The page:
So Far Away
More than 70 million people in North America are nearsighted. Myopic individuals can see “near” objects clearly without glasses, but objects farther in the distance are blurred.
Myopia, the medical term for nearsightedness, occurs when an eye is too long or strong for the light-bending ability of the cornea. Light rays entering the eye do not come to a sharp focus on the retina as they should, and instead focus in front of the eye, producing a blurred distance image.
Diagnosis and Treatment of Nearsightedness
Nearsightedness usually begins in childhood and gets progressively worse through adolescence, but typically slows down in severity at young adulthood. Myopia can be corrected by any method that reduces the total refractive power of the eye.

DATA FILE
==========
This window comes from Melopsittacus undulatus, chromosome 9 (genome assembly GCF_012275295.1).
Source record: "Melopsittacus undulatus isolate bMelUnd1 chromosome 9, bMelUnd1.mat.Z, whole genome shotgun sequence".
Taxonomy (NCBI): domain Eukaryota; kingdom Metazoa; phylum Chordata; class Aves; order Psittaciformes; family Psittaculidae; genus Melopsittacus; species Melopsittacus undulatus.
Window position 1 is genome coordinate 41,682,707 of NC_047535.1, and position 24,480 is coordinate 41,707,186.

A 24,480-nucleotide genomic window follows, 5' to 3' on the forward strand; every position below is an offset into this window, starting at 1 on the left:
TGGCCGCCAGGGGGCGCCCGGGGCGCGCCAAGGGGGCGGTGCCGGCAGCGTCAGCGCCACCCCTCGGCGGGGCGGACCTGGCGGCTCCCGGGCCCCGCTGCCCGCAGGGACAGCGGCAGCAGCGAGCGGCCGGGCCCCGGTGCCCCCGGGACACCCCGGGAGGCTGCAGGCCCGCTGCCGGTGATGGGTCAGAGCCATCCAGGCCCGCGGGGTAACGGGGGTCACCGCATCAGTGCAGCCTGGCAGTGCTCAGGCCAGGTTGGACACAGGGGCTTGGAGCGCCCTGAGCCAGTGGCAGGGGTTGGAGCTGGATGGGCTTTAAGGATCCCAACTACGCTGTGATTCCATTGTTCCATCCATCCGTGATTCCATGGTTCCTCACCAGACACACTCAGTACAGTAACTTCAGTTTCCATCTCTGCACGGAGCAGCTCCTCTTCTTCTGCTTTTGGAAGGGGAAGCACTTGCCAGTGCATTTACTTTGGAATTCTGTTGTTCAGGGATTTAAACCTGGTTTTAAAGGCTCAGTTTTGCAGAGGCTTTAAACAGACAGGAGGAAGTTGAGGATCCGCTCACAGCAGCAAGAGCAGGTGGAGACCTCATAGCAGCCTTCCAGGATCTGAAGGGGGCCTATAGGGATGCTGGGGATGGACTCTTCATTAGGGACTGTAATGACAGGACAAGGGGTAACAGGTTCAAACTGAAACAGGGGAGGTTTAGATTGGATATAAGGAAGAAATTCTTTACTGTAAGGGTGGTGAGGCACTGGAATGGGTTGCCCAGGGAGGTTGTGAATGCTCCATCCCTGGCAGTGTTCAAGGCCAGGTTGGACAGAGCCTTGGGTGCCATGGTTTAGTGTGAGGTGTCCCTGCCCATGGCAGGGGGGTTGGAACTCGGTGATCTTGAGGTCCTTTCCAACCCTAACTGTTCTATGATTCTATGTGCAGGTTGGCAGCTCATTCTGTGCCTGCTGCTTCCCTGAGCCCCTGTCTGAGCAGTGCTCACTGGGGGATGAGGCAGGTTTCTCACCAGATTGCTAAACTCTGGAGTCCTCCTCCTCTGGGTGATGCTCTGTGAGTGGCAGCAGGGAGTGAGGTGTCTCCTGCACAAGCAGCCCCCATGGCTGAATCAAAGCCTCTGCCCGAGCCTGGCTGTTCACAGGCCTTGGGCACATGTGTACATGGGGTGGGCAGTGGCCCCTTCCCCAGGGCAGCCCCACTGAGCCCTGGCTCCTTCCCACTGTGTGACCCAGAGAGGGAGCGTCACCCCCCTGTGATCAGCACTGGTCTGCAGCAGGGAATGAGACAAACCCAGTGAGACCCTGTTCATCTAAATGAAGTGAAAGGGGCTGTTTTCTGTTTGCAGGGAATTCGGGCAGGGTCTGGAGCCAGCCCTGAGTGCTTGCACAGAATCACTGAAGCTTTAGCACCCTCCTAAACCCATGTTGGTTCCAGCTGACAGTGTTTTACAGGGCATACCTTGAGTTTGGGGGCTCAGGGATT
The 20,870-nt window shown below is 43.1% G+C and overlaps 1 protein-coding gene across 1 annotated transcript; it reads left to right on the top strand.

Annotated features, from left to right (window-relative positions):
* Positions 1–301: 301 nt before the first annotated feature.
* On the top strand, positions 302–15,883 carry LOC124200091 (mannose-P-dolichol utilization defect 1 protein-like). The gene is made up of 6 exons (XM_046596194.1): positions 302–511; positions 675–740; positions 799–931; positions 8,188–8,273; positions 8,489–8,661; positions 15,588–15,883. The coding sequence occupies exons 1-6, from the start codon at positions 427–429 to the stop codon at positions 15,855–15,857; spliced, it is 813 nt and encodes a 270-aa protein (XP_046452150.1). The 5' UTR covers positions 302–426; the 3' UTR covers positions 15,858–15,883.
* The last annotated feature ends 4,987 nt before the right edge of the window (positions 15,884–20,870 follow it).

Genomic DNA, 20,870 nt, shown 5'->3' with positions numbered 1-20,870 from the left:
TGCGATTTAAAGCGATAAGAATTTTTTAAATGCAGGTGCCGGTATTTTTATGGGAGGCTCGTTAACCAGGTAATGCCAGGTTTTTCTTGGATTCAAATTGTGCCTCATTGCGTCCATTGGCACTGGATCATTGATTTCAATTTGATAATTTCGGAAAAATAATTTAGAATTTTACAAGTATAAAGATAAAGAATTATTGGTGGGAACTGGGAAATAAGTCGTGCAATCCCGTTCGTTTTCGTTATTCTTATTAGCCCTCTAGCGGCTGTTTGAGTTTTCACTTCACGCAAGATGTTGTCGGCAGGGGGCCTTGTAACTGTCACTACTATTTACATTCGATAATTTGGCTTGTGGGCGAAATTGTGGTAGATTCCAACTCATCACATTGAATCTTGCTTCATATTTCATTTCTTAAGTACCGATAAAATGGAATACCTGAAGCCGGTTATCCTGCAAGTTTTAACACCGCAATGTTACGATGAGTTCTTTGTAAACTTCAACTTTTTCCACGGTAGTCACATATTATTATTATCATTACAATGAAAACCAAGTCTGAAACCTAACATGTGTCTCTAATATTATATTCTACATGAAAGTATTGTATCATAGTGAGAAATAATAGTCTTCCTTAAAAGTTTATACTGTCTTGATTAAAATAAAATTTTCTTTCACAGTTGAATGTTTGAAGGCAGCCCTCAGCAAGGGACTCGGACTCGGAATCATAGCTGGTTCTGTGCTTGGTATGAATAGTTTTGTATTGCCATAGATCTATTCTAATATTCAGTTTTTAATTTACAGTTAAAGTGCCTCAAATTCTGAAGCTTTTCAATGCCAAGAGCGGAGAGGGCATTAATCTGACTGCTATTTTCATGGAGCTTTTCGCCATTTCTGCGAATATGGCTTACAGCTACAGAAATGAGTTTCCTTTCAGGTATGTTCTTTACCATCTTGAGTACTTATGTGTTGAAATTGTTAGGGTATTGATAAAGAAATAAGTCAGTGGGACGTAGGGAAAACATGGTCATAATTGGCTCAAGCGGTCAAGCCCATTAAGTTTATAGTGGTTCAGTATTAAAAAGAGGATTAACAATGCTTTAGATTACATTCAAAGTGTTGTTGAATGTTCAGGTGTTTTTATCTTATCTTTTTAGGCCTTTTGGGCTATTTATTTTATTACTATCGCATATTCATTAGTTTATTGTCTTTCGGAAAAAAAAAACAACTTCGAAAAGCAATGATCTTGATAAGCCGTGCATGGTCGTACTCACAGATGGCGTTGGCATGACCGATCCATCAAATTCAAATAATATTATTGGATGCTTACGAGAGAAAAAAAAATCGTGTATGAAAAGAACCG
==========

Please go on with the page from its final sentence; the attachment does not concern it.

Eyeglasses and contact lenses do this by putting in front of the eye “negative” lenses that are thicker at the edge than in the center. LASIK and PRK procedures decrease eye length (myopia) by flattening the central part of the cornea with the excimer laser utilizing photoablative disruption.
- Mild myopia: < -3.00 diopters
- Moderate myopia: -3.00 to -6.00 diopters
- Severe myopia: -6.00 to -9.00 diopters
- Extreme myopia: > -9.00 diopters
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